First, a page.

As the use of teams continues to grow and those teams are often made up of individuals from different locations, organizations and cultures, the need for more team members to be effective leaders has never been more important
Teamwork is about a group of people who collaborate together to produce a result. The importance of teamwork has escalated because teams are being used in more ways than ever before and the makeup of those teams can often be different than how we’ve traditionally viewed them.
Our concept of a team has been shaped by sports teams, military units and traditional work environments where a team consist of a group of people in close physical proximity to each other. That can be challenging enough. The collaborative efforts from people in far distant places and different organizations such as we’ve seen with NASA and the space program are even more challenging. That type of teamwork was viewed as more unique. Not anymore.
Today’s version of teamwork and the makeup of teams
In today’s digital world, not only are we more connected personally, we also often have to work together with others from different locations and even different organizations to achieve a common goal. There has been an exponential increase in project and ad hoc teams sometimes from within the same organization in distant locations as well as from those in more than one organization who must work together on a project.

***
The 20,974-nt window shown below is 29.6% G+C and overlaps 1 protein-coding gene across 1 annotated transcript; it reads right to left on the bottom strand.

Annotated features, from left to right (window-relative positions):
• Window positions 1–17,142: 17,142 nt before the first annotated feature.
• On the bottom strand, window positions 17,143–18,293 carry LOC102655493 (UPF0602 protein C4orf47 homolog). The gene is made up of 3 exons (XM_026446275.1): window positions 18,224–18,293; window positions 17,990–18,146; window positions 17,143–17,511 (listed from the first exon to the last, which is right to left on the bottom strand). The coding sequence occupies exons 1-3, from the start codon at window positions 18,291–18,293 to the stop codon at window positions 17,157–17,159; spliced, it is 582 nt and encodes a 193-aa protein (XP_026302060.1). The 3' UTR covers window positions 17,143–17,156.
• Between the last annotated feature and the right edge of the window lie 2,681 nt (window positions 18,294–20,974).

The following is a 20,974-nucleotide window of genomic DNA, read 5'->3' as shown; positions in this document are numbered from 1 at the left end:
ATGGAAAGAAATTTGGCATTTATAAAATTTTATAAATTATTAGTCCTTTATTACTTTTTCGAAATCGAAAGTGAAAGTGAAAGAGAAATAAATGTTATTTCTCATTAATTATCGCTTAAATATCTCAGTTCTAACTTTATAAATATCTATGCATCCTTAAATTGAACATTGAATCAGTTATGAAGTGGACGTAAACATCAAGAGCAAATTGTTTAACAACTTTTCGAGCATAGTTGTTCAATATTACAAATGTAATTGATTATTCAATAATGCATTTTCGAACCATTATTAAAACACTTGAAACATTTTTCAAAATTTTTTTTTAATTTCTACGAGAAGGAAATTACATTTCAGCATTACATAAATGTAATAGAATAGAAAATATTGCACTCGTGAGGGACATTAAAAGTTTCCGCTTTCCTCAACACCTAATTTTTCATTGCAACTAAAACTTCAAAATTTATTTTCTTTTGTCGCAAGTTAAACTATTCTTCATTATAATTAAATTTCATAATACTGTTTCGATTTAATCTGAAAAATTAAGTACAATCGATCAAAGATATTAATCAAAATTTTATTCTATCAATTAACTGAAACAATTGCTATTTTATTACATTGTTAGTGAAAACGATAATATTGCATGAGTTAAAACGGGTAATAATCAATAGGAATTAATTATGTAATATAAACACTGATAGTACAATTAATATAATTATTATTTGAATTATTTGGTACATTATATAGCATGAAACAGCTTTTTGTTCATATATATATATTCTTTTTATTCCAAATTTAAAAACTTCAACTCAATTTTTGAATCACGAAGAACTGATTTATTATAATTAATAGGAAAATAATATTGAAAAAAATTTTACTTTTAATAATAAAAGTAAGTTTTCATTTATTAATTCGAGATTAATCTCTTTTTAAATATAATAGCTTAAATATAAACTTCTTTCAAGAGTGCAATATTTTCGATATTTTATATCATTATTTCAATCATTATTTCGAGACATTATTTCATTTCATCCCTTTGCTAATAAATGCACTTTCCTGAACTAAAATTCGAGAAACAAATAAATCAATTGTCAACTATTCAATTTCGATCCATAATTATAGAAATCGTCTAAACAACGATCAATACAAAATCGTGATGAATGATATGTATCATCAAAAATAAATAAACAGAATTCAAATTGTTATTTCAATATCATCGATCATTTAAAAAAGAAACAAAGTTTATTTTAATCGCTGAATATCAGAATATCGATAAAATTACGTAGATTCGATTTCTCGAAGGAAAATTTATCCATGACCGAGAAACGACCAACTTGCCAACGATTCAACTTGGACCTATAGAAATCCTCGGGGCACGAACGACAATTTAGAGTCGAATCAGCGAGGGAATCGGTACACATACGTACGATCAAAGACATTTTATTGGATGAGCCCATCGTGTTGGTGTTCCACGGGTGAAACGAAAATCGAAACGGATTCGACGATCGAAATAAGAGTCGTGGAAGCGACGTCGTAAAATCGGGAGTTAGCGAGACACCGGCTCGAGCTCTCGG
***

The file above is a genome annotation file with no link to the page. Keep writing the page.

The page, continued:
In some situations, such as an IT development team, they can be spread across many countries and time zones. It is not uncommon for a team in the U.S. to be coding then turn that over to a team in India who continues while the U.S. team sleeps. The next morning, the India team hands off their work to the U.S. team. The result is a 24 hour a day development effort with two core teams in different parts of the world that takes advantage of the time zone differences.
And this is just as true for individuals as it is with larger organizations. For the book I co-wrote The Character-Based Leader, I was one of three editors on the project. Each of us lived in a different part of the U.S. We used Skype for our frequent conference calls, Dropbox to work on chapters during our calls, and email and phone calls to work with contributing authors. We never met in person.